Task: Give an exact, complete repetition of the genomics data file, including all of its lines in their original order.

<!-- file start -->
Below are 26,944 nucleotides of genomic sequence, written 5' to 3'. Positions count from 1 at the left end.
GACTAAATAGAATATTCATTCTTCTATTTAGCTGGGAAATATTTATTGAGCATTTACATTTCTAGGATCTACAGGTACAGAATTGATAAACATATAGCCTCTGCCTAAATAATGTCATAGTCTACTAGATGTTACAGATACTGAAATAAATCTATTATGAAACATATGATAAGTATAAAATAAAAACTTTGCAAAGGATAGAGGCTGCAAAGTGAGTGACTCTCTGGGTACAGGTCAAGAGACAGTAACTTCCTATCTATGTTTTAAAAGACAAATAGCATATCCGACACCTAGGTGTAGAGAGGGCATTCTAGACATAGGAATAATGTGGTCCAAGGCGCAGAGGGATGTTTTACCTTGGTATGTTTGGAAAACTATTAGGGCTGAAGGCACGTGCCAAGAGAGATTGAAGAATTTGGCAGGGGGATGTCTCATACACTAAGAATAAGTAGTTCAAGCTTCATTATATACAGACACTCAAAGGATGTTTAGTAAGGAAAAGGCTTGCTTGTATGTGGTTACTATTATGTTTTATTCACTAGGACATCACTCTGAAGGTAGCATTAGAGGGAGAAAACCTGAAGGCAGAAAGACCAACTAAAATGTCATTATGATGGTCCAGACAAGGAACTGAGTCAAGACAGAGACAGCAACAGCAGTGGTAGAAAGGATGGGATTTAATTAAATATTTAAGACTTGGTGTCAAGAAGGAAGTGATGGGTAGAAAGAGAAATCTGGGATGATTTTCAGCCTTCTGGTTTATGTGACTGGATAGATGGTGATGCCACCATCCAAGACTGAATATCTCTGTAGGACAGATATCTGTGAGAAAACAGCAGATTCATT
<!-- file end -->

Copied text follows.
Below are 26,944 nucleotides of genomic sequence, written 5' to 3'. Positions count from 1 at the left end.
GACTAAATAGAATATTCATTCTTCTATTTAGCTGGGAAATATTTATTGAGCATTTACATTTCTAGGATCTACAGGTACAGAATTGATAAACATATAGCCTCTGCCTAAATAATGTCATAGTCTACTAGATGTTACAGATACTGAAATAAATCTATTATGAAACATATGATAAGTATAAAATAAAAACTTTGCAAAGGATAGAGGCTGCAAAGTGAGTGACTCTCTGGGTACAGGTCAAGAGACAGTAACTTCCTATCTATGTTTTAAAAGACAAATAGCATATCCGACACCTAGGTGTAGAGAGGGCATTCTAGACATAGGAATAATGTGGTCCAAGGCGCAGAGGGATGTTTTACCTTGGTATGTTTGGAAAACTATTAGGGCTGAAGGCACGTGCCAAGAGAGATTGAAGAATTTGGCAGGGGGATGTCTCATACACTAAGAATAAGTAGTTCAAGCTTCATTATATACAGACACTCAAAGGATGTTTAGTAAGGAAAAGGCTTGCTTGTATGTGGTTACTATTATGTTTTATTCACTAGGACATCACTCTGAAGGTAGCATTAGAGGGAGAAAACCTGAAGGCAGAAAGACCAACTAAAATGTCATTATGATGGTCCAGACAAGGAACTGAGTCAAGACAGAGACAGCAACAGCAGTGGTAGAAAGGATGGGATTTAATTAAATATTTAAGACTTGGTGTCAAGAAGGAAGTGATGGGTAGAAAGAGAAATCTGGGATGATTTTCAGCCTTCTGGTTTATGTGACTGGATAGATGGTGATGCCACCATCCAAGACTGAATATCTCTGTAGGACAGATATCTGTGAGAAAACAGCAGATTCATT